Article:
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Online Accounts: Perception vs. Reality

By Achim Griesel

Digital channels have become an integral part of the banking industry. In today’s environment, it would be hard to imagine a relationship with your primary financial institution without these channels. Based on data shared through the Financial Brand earlier this year, and at the Financial Brand Forum in May, 60 percent of global customers primarily utilize online channels. This is right in line with our research of several million U.S. checking households. Unlike most available benchmarks, this data is driven strictly by community banks and credit unions. Statistics at top performing community FIs look like this:
Transitioning from transactional to digital channels can guide bankers down the wrong path for customer acquisition. We often hear financial industry marketers and executives say they want to attract younger customer segments and consumers who will be more driven by non-traditional channels, such as millennials, young professionals, etc. Frequently, they are looking for the answer in using the online channel for customer acquisition.
New PFI Relationships –
Online vs. Traditional
For over two years, we have tracked traditional and online checking account openings at over 15 financial institutions ranging from $200 million in assets to over $5 billion in assets. All FIs consider customer acquisition a strategic priority. They invest marketing dollars into traditional marketing in branches and through direct mail, as well as digital channels. Most of them are also active in social media. During the study participating FIs opened 340,384 core consumer relationships in the form of checking accounts, which equals approximately 350 per branch per year. 8,867 of these were opened online.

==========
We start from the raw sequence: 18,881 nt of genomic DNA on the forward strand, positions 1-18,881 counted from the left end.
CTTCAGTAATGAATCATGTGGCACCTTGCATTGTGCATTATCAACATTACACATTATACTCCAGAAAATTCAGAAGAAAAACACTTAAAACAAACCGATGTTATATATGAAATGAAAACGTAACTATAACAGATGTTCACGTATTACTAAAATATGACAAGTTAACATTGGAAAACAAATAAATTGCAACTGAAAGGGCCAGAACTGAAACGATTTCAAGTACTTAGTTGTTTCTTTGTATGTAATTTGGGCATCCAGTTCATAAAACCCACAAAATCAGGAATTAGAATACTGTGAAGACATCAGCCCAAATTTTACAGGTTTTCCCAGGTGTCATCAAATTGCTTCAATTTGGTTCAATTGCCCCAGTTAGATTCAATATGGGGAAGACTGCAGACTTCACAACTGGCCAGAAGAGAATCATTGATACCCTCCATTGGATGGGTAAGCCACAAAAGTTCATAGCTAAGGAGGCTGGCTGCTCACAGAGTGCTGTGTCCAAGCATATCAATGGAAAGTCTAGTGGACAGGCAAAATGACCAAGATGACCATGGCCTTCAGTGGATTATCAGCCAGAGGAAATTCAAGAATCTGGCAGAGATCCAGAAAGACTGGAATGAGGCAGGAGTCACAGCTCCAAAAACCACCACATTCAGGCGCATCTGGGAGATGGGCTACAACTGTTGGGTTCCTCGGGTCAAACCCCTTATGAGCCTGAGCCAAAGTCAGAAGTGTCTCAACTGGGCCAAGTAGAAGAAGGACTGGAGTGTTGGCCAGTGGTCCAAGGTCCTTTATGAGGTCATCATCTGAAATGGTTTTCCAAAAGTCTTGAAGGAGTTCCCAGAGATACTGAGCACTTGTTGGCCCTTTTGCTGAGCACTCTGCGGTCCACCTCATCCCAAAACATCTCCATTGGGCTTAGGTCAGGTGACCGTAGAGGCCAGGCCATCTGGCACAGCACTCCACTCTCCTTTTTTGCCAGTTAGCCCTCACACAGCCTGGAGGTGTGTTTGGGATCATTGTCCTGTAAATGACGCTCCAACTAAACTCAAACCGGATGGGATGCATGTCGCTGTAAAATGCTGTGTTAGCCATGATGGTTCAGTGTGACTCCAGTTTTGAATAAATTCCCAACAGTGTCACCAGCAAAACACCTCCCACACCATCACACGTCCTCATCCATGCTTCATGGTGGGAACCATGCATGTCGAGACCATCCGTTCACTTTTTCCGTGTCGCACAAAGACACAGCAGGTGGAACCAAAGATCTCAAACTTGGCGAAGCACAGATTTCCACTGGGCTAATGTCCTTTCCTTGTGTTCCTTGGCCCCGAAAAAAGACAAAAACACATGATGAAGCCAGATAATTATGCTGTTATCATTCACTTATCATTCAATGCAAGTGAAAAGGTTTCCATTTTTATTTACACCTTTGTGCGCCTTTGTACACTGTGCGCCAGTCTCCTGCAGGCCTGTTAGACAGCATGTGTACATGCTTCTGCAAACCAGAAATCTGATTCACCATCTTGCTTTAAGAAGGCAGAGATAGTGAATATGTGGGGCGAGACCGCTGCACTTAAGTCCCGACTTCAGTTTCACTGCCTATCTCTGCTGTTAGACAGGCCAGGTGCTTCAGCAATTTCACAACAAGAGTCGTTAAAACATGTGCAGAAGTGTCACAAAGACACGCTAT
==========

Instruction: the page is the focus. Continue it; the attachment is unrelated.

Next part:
In another case study, in the first six months of 2015, FIs opened 50,188 new checking accounts of which 1,989, or 4.13 percent, were opened online. On average they opened 105 online accounts, which would results in a run-rate of 210 per year. On average 37.7 percent of online account openings were attracted though a traditional channel via direct mail.

Quality/Type of Customer
The average age of the new customer attracted from both channels is almost identical. The online acquired customer swipes their card 35 percent more often, but both segments spend $40 per average debit card swipe. The online acquired customer has a significantly higher number of overdrafts per year – almost double! While there are definitely some positive trends on fee revenue opportunities, the outlook is not as good when it comes to balances, share-of-wallet and customer retention.

Customers that opened their account online have significantly lower balances – 41 percent lower checking deposits and 57 percent lower household deposits. On the flipside, they have higher loan balances, but still relatively small amounts. Lastly their retention is 16 percent lower than accounts opened the traditional way.
If you are considering online account opening or already have it, where does that leave you? Opening checking accounts online is not wrong, but it is not the answer to the industry’s desire to get more tech-savvy and younger customers. Be aware that you will likely get a more transitional and fee-based customer, and that it will almost certainly fail to materially drive new customer growth for your organization. For the foreseeable future the branch, your people, your core products and your policies will have a lot more impact on your success in customer acquisition.■

Achim Griesel is chief operating officer at Haberfeld Associates, a provider of marketing and training services based on consumer banking data analytics.

Posted on Tuesday, November 03, 2015 (Archive on Monday, February 01, 2016)
Posted by Scott  Contributed by Scott


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